Fibrotic myopathy refers to the abnormal presence of scar (or "fibrotic") tissue within muscle tissue. Since the collagen fibers that make up scar tissue do not act like normal muscle fibers, the presence of fibrotic tissue results in altered muscle function (known as "myopathy"), particularly with regard to pliability or "stretchability".
Scar tissue develops pursuant to muscle injury, such as occurs during limb hyperextension, intramuscular infection, or external trauma. It generally takes 6-8 weeks post-injury for the scar tissue to mature and organize.
The presence of organized scar tissue typically imposes biomechanical restrictions on the affected muscle(s). Associated lameness, therefore, is a result of physical limitations within the muscle rather than inflammation or pain. In other words, fibrotic myopathies usually don't hurt.
The most common manifestation of fibrotic myopathy in the horse is that affecting the hamstring muscles of the hind limb, which include the semitendinosis, semimembranosis, and biceps femoris groups. Of these groups, the semitendinosis muscle is most commonly affected.
Pelvic limb myopathies are most frequently observed in Quarter Horses due to the type of work they perform. Pelvic (hind) limb hyperextension frequently occurs during reining, cutting, and roping.
Normally, the hamstring muscles move independently of each other and are able to stretch very easily when the limb is extended cranially (out in front). However, trauma in the form of muscle strain/tearing (resulting from hyperextension of the pelvic limb) or reaction to intramuscular injection results in the development of scar (fibrotic) tissue within the muscle(s). The scar tissue organizes, matures, and contracts, creating a "rope-like" band where there was once normal pliable muscle tissue. This band is often visible along the back-side of the hind limb (fig 1).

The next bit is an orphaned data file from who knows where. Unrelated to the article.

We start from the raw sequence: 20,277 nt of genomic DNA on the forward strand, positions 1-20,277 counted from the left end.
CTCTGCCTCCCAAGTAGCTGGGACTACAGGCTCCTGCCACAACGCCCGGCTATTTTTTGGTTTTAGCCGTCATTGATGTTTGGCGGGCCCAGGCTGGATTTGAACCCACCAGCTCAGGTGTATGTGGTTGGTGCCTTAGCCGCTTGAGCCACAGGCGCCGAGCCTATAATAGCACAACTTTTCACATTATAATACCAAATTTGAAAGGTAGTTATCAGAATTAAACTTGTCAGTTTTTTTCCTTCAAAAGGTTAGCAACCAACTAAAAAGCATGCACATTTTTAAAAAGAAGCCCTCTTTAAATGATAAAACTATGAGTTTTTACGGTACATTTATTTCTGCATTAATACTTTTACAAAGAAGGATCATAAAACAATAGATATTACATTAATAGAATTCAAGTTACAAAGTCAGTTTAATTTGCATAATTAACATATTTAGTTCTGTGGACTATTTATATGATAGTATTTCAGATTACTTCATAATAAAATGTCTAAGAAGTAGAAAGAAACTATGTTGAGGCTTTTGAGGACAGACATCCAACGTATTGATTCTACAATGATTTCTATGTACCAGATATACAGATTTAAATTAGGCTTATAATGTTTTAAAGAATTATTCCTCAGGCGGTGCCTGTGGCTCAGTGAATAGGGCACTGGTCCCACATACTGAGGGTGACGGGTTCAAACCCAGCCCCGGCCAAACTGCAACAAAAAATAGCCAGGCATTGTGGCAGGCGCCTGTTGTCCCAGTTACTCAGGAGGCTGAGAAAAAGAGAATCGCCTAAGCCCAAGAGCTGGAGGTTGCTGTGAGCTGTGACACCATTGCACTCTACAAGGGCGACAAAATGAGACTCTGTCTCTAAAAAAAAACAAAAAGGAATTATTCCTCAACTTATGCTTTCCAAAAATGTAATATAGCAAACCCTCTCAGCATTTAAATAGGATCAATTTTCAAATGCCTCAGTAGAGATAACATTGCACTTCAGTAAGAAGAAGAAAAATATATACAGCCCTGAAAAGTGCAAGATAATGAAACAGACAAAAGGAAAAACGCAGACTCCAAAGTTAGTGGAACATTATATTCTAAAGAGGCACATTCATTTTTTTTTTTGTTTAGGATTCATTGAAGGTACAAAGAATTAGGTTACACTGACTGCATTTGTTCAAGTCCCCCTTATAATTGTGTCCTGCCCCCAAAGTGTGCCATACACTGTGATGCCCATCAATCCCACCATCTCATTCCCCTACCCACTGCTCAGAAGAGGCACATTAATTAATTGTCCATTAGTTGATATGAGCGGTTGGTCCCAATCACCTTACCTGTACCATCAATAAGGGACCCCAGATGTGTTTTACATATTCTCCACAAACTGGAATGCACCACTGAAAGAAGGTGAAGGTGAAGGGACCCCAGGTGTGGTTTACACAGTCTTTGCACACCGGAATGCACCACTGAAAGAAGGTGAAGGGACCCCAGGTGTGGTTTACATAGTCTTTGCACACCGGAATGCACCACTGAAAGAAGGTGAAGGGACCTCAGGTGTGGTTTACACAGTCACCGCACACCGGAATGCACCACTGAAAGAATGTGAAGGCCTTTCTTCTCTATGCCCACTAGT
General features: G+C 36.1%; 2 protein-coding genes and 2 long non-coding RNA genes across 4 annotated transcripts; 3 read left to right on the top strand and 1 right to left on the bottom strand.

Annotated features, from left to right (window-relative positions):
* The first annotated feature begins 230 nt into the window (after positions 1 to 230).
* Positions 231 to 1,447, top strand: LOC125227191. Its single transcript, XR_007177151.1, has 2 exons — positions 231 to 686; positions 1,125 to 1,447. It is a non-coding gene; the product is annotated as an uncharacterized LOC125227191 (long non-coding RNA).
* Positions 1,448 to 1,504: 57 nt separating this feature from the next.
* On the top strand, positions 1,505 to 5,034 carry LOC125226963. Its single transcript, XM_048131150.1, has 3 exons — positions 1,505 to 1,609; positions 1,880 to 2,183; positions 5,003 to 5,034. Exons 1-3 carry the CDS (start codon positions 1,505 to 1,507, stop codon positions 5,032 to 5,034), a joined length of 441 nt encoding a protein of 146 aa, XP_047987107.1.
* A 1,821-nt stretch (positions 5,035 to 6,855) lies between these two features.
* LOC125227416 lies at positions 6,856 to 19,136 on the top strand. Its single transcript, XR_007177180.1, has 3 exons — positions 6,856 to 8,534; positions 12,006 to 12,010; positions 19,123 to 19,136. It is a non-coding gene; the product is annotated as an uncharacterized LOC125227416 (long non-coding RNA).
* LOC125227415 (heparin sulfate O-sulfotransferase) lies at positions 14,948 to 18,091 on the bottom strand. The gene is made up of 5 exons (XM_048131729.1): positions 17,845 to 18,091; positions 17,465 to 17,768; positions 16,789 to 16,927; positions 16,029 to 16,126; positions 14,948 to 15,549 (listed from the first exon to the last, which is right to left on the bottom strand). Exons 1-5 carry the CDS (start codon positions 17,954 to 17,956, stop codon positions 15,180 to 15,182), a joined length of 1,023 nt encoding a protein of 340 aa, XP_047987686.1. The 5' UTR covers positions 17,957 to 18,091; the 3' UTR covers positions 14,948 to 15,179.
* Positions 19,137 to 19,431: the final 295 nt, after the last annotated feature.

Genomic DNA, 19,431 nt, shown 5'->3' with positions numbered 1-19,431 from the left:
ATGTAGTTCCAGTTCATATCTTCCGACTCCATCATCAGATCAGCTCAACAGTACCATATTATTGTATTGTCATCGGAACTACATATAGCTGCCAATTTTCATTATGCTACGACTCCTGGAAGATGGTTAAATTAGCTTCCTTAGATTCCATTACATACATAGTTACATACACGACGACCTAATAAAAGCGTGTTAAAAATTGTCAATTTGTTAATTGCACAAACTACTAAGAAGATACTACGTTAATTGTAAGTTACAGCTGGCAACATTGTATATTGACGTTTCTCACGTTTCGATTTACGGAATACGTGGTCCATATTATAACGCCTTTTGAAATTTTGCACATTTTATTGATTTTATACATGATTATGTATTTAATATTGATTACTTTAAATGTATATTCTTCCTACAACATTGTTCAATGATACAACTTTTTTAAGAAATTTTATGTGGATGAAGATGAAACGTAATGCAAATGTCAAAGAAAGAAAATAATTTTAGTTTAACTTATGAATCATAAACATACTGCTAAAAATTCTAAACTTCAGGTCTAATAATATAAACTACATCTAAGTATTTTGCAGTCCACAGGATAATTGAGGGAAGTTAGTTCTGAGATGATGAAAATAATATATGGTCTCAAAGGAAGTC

Scar tissue is most easily palpable at the distal extremity of the band, just as it courses around to the inside aspect of the limb (fig 2).
The scar tissue's lack of elasticity causes the pelvic limb to be pulled caudally (backward) before the full length of the hind limb stride is reached. The foot "slaps" the ground as a consequence. The slapping of the back foot is often referred to as "goose stepping" and is a classic (pathogpneumonic) symptom for fibrotic myopathy of the hamstring muscle(s).
Fortunately, this problem is very easy to treat, and carries a good prognosis. Treatment involves a minor surgical procedure that is performed with the horse standing/sedated and the area locally anesthetized. Scar tissue is transected (cut) through a 1-to-2-inch incision along the back of the leg. Once the rope-like band is severed, the limb has the potential to once again reach full extension. Most horses can return to normal work after 3-4 weeks.